Legal claims 'could paralyse' armed forces

By Caroline Wyatt
Defence correspondent, BBC News

image captionThe report calls for legal exemptions for troops

A "sustained legal assault" on British forces could have "catastrophic consequences" for the safety of the nation, an influential right-leaning think tank has warned.

A report for Policy Exchange says legal action may paralyse the armed forces.

It also says the cost of litigation against the Ministry of Defence is up, with £130m going towards it in 2012-13.

Lawyers for the families of service personnel have dismissed the findings as "political" and "biased".

Defence Secretary Philip Hammond said he remained "concerned about the challenge to combat immunity arising from recent court judgment".

Entitled The Fog of Law, the report points to the application of the Human Rights Act and the growing application of civilian norms to military conduct via the courts as risks to the UK's armed forces.

It says the MoD has earmarked a total of £130m for litigation - including 5,827 legal cases - in 2012-13; under £70m was spent on legal action in 2008-9.

As part of this, the MoD now employs around 310 lawyers and legal consultants at a cost of £36m a year, the report says.

Combat immunity

Its authors are Territorial Army Lieutenant Colonel and strategy consultant Tom Tugendhat, and retired US Army Lieutenant Colonel Laura Croft, who served in Iraq and also as a lawyer.

They say the main "weapon" used in the legal challenge is the European Convention on Human Rights (ECHR).

Although the ECHR had applied since September 1953, the Human Rights Act (HRA) in 1998 gave individuals the ability to appeal directly to domestic courts.

This, combined with the wars in Afghanistan and Iraq, saw a rise in actions brought through the courts.

In the past, those serving in the military were protected from prosecution under Combat Immunity, while the Law of Armed Conflict regulated the conduct of war.

But recent judicial findings have extended common law claims of negligence and civil claims of duty of care to the combat zone, and the authors claim this is already affecting the combat capability of the services.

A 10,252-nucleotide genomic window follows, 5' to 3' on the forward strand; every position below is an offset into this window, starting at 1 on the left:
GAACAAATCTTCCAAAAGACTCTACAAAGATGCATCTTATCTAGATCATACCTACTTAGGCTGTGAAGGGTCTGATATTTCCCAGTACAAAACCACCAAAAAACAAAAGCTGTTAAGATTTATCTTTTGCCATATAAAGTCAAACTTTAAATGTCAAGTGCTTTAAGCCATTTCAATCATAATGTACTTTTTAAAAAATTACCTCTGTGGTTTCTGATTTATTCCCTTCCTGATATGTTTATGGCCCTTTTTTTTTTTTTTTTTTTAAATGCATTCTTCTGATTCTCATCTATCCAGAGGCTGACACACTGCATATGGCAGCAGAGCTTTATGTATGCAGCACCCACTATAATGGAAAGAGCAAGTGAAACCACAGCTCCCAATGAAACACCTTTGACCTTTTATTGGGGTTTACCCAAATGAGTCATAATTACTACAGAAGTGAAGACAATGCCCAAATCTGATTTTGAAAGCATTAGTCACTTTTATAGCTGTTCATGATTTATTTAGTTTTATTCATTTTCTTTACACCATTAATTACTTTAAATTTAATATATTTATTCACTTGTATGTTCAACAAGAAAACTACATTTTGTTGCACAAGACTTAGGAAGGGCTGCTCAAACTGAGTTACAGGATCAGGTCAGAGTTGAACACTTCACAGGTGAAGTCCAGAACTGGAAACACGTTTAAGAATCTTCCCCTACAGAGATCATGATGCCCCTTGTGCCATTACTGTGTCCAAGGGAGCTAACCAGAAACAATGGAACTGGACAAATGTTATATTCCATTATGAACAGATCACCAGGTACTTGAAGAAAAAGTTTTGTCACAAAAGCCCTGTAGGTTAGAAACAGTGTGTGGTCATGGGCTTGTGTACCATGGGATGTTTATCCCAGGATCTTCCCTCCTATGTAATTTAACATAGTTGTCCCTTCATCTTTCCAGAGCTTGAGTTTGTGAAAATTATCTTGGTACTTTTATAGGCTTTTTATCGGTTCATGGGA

'Legal creep'

They cite cases such as that of Ahmed al-Fartoosi, the leader of the radical Shia cleric Moqtada al-Sadr's militia, who is in the process of suing the British government for compensation.

He alleges abuse during his captivity in Basra, and claims that he was denied his rights under the ECHR.

Other claims include that of Ali Al Jedda v the UK (2011). The claimant was arrested travelling from London to Iraq in 2003 on suspicion of being a member of a terrorist group involved in weapons smuggling and explosive attacks in Iraq.

He sued the government under Article 5 of the Human Rights Act, a decision rejected by the UK Supreme Court but overturned by the ECHR.

The Supreme Court ruled this year that British troops remain within the UK's jurisdiction and so fall under the Human Rights Act, even when deployed on active service abroad.

This has led to cases in which relatives of British soldiers have sued the MoD under human rights law.

The report's authors warn that "legal creep" could pose a "mortal threat to the culture and ethos of the military which cannot be easily reversed."

They say that the extension of law risks "catastrophically weakening the UK".

They insist it may not be long before a foreign power or even insurgent forces begin to sponsor legal actions as a way of paralysing UK forces through legal process.

The report adds that claims involving human rights law are increasingly costly, with the MoD estimating that such cases will cost a total of £57m in 2012-13.

The most common cases not involving human rights law brought against the MoD last year related to noise-induced hearing loss and cost £51.3m altogether.

'Reduce risk' obligation

Lt Col Tugendhat told the BBC that military personnel should not be above the law.

But he added: "As the ultimate guarantors of a nation's liberty they have agreed, voluntarily, to surrender or limit many of their own rights. Without this, the nation would be undefended."

The report recommends that:

  • the government should introduce legislation to define Combat Immunity to allow military personnel to take decisions without having to worry about the risk of prosecution
  • Parliament should legislate fully to exempt the MoD from the Corporate Manslaughter and Corporate Homicide Act
  • the UK should derogate from the European Convention on Human Rights during deployed operations
  • legal aid should be removed from lawsuits brought by foreign nationals against the UK government.

But lawyers for Sue Smith, whose son was killed in a Snatch Land Rover in Iraq in August 2007, criticised Policy Exchange's conclusions.

Jocelyn Cockburn of Hodge Jones & Allen said: "Wives or mothers such as Sue Smith come to me not because they wanted compensation money, but to campaign against the use of Snatch Land Rovers in Iraq because they wanted to protect other soldiers, and improve the safety of servicemen and women abroad.

"It's very important to have independent scrutiny of decisions made by the MoD. War is risky, and therefore you have an obligation to reduce risk and mitigate the threat."

image captionSue Smith's son Pte Philip Hewett was killed in Iraq

Mr Hammond welcomed the report as a "timely contribution to the debate about the appropriate balance between legal protections and freedom of decision-making by commanders in the field".

But he added: "It cannot be right that troops on operations have to put the European Convention on Human Rights ahead of what is operationally vital to protect our national security."

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